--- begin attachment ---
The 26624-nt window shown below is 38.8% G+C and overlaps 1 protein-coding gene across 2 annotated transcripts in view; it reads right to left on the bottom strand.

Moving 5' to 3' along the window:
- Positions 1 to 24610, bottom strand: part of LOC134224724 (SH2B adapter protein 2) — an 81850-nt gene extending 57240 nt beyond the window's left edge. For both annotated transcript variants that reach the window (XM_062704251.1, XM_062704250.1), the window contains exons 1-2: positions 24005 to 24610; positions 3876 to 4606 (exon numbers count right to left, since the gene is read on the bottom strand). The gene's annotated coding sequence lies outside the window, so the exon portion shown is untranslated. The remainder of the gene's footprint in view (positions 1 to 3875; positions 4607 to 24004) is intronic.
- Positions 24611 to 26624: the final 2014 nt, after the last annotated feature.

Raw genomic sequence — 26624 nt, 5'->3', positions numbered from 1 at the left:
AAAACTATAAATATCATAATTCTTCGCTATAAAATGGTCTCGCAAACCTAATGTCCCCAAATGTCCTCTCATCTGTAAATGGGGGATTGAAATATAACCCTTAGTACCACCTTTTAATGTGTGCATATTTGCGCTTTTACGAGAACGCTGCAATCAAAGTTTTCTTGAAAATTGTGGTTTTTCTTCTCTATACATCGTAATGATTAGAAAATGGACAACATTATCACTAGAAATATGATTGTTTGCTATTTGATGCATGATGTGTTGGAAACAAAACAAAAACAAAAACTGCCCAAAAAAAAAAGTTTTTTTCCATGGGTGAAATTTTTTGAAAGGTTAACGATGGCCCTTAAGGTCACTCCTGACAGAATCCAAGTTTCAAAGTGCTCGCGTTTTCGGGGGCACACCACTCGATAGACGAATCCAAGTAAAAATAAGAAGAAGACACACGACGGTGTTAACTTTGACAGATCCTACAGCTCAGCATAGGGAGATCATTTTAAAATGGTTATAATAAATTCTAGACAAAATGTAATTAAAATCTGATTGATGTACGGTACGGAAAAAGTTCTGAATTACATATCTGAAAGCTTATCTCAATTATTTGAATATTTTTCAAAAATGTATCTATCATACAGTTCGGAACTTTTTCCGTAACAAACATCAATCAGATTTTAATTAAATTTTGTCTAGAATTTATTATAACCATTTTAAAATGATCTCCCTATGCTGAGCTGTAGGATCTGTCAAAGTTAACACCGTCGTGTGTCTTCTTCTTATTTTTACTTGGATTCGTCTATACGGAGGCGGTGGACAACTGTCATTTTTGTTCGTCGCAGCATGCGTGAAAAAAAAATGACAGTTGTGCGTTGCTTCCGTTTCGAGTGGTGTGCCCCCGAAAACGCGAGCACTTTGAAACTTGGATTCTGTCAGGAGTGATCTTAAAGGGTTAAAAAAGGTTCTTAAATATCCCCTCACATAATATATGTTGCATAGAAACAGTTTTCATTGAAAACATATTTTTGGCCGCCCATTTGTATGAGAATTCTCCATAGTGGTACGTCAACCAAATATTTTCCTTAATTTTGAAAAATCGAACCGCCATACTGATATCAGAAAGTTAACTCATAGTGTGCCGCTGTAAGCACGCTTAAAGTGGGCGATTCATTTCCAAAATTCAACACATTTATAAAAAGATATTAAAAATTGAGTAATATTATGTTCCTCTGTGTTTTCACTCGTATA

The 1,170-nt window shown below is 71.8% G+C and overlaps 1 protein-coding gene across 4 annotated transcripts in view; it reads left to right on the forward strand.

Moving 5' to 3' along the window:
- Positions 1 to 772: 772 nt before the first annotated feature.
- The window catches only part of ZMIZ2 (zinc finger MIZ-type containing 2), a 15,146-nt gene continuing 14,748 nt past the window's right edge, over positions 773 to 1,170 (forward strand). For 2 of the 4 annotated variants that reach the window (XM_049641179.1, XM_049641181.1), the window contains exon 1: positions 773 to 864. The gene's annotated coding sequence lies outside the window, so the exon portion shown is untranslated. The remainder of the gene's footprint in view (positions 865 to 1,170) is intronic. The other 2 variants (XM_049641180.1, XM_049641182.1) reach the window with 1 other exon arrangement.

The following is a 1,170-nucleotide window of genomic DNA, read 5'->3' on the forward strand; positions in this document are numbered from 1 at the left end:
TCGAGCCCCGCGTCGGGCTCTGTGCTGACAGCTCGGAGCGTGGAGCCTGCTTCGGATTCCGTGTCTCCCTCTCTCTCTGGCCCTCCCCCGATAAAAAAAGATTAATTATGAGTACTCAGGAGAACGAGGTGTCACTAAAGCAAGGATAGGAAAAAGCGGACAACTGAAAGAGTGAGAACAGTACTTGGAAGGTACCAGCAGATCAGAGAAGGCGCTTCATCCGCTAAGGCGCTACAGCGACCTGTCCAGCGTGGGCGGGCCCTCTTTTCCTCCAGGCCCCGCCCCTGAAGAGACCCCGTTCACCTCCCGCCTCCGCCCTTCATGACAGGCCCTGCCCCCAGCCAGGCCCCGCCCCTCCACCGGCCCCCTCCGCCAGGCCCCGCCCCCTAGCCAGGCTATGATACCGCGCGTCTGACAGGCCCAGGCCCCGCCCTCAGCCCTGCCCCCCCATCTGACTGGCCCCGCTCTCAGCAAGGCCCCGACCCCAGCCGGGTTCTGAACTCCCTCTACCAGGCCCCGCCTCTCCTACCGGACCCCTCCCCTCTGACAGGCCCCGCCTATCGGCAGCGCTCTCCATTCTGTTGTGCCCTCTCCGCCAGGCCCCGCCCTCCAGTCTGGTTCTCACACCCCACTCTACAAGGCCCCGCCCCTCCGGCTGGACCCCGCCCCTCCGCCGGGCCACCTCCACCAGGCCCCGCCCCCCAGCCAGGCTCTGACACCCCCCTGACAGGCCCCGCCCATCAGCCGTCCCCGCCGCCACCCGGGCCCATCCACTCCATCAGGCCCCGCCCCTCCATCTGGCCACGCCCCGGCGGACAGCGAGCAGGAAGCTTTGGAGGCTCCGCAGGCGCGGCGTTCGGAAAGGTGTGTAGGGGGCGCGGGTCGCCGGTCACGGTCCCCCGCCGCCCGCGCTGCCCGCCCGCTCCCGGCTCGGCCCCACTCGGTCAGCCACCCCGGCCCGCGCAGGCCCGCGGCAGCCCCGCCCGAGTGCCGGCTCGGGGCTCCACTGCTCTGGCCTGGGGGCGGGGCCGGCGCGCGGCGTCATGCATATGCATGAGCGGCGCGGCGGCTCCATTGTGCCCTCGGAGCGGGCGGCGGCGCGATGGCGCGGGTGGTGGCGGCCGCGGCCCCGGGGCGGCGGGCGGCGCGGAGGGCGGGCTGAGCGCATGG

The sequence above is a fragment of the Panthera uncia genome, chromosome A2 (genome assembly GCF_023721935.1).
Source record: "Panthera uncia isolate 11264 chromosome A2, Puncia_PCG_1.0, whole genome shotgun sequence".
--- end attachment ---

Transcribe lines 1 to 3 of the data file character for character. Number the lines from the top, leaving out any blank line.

The 26624-nt window shown below is 38.8% G+C and overlaps 1 protein-coding gene across 2 annotated transcripts in view; it reads right to left on the bottom strand.

Moving 5' to 3' along the window:
- Positions 1 to 24610, bottom strand: part of LOC134224724 (SH2B adapter protein 2) — an 81850-nt gene extending 57240 nt beyond the window's left edge. For both annotated transcript variants that reach the window (XM_062704251.1, XM_062704250.1), the window contains exons 1-2: positions 24005 to 24610; positions 3876 to 4606 (exon numbers count right to left, since the gene is read on the bottom strand). The gene's annotated coding sequence lies outside the window, so the exon portion shown is untranslated. The remainder of the gene's footprint in view (positions 1 to 3875; positions 4607 to 24004) is intronic.